Environmental impact assessment of 5th generation district heating and cooling systems

  • J Suilen

Student thesis: Master's Thesis


In the context of mitigating climate change and reducing dependency on natural gas, district heating and cooling could have a strong potential in reducing consumption of primary energy and lowering emissions of greenhouse gases. Recent developments of these systems include integrating renewable energy and more energy efficient buildings. These developments are being addressed in the latest generations (4th and 5th) of district heating and cooling. In this research, environmental impacts of 5th generation district heating and cooling (5GDHC) systems are assessed. 5GDHC is a relatively new district heating technology
and strives to further decarbonize district heating and cooling networks. Having more knowledge about environmental impacts of 5GDHC and how these compare to other heating technologies can contribute to further improvements of DHC systems. In addition, it can provide insights to policymakers which system is most advantageous to implement regarding environmental impacts.
The environmental assessment of 5GDHC systems focusses on implementation practices in Europe. Therefore, five different pilot projects with 5GDHC are selected for the assessment. These pilot projects are part of the Interreg NWE project D2GRIDS and are located in Bochum (GE), Brunssum (NL), Paris-Saclay (FR), Glasgow and Plymouth (UK). Firstly, the impacts of energy use are assessed by analysing the different energy flows in the pilot projects and calculating emissions of CO2eq, different local impact pollutants and capacity of
renewable energy installed. The outcomes are subsequently compared to other heating and cooling solutions/scenarios (a 4GDHC system, a conventional district heating system, a system with natural gas boilers and a system with air-source heat pumps providing all heat and cold). Secondly, impacts of heat pump usage are assessed with regard to leakage of refrigerant, resulting in possible emissions of hydrofluorocarbons (HFCs). This is done by inventorying experiences with leakage of refrigerant and heat pumps used in the 5GDHC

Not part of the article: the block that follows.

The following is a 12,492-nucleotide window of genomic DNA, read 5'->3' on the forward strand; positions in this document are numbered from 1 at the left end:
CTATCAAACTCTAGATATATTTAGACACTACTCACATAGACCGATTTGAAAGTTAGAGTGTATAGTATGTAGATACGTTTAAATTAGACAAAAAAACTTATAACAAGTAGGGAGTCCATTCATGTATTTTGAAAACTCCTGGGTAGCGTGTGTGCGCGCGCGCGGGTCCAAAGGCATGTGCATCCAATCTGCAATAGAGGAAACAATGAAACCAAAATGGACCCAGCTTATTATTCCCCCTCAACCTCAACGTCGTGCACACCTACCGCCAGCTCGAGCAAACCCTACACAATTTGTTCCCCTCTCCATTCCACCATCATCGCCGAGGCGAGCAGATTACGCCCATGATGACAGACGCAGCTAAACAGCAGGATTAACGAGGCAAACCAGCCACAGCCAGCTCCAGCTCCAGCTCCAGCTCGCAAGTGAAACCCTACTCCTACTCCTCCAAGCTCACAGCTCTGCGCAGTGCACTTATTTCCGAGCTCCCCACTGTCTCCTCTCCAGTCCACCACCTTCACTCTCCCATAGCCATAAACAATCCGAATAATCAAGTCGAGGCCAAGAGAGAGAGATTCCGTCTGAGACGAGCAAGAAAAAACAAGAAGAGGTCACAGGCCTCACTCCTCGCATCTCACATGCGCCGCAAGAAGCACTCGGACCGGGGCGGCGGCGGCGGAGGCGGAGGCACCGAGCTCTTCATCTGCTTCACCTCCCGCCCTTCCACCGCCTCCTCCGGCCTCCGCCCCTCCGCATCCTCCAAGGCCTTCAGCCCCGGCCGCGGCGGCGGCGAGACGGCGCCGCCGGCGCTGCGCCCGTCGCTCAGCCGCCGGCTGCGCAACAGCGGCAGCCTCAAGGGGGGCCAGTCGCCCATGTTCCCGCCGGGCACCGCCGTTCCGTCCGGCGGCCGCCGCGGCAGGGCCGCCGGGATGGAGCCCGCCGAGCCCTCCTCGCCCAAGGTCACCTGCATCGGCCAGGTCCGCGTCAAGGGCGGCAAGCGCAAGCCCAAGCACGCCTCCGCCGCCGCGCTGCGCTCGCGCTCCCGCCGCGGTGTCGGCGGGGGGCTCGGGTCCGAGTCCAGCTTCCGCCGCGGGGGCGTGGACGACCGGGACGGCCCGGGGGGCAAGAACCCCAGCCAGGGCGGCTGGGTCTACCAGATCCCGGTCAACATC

pilot systems. Thirdly, based on literature study, impacts of storage of heat and/or cold and use of geothermal energy on the subsurface water quality are evaluated.
Since the assessed 5GDHC systems are currently still under development, mainly
assumption-based data from design plans is used. Furthermore, different assumptions were used in calculating the different emissions and scenarios. Despite the limitations and uncertainties of this research, it shows that 5GDHC systems can contribute to lowering emissions of CO2eq and local impact pollutants, especially when compared to conventional systems with natural gas boilers and air conditioners. With respect to this, regarding CO2eq
emissions, reductions of 51-134 gCO2eq/kWh are found in the 5GDHC pilot sites when comparing to a conventional system with natural gas boilers and air conditioners. However, no marked difference was found when compared to a 4GDHC system or system with airsource heat pumps providing all heat and cold. This difference is expected to become more convincing by further enhancing exchange of heat and cold between buildings and thereby potentially reducing emissions substantially. The quantification of possible HFC emissions is
strongly assumption based, since no data could be obtained on whether leakage of HFCs takes place in practice. Estimated CO2eq emissions due to leakage of HFCs from heat pumps range from 0,1-11% of the total CO2eq emissions of the five assessed 5GDHC pilot systems. Hereby, avoiding leakage of refrigerants from heat pumps and striving to use heat pumps without HFCs, can further enhance the environmental benefits of 5GDHC systems.
Date of Award10 Jul 2023
Original languageEnglish
SupervisorWilfried Ivens (Examiner), Jetse Stoorvogel (Co-assessor) & Eugenia Bueno Martinez (Supervisor)

Master's Degree

  • Master Environmental Sciences

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